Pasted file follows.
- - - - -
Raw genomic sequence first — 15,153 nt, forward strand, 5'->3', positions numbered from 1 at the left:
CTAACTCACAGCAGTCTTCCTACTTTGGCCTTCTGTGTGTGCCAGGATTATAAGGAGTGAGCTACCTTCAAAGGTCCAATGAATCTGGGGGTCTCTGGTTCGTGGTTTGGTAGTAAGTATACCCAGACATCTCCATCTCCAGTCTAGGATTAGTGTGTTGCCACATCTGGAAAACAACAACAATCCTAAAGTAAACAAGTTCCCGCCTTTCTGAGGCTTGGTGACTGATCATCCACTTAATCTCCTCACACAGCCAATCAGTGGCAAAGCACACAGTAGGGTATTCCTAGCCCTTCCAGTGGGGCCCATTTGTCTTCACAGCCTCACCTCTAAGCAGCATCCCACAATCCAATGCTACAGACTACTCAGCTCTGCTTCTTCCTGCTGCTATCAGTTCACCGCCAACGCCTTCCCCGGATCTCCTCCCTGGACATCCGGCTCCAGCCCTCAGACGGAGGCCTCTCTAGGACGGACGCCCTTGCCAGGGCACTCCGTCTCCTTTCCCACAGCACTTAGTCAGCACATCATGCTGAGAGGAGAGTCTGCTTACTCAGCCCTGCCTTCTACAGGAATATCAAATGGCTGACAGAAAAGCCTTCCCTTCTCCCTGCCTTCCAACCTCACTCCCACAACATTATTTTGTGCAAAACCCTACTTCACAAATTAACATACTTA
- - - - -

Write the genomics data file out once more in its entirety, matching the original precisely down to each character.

Raw genomic sequence first — 15,153 nt, forward strand, 5'->3', positions numbered from 1 at the left:
CTAACTCACAGCAGTCTTCCTACTTTGGCCTTCTGTGTGTGCCAGGATTATAAGGAGTGAGCTACCTTCAAAGGTCCAATGAATCTGGGGGTCTCTGGTTCGTGGTTTGGTAGTAAGTATACCCAGACATCTCCATCTCCAGTCTAGGATTAGTGTGTTGCCACATCTGGAAAACAACAACAATCCTAAAGTAAACAAGTTCCCGCCTTTCTGAGGCTTGGTGACTGATCATCCACTTAATCTCCTCACACAGCCAATCAGTGGCAAAGCACACAGTAGGGTATTCCTAGCCCTTCCAGTGGGGCCCATTTGTCTTCACAGCCTCACCTCTAAGCAGCATCCCACAATCCAATGCTACAGACTACTCAGCTCTGCTTCTTCCTGCTGCTATCAGTTCACCGCCAACGCCTTCCCCGGATCTCCTCCCTGGACATCCGGCTCCAGCCCTCAGACGGAGGCCTCTCTAGGACGGACGCCCTTGCCAGGGCACTCCGTCTCCTTTCCCACAGCACTTAGTCAGCACATCATGCTGAGAGGAGAGTCTGCTTACTCAGCCCTGCCTTCTACAGGAATATCAAATGGCTGACAGAAAAGCCTTCCCTTCTCCCTGCCTTCCAACCTCACTCCCACAACATTATTTTGTGCAAAACCCTACTTCACAAATTAACATACTTA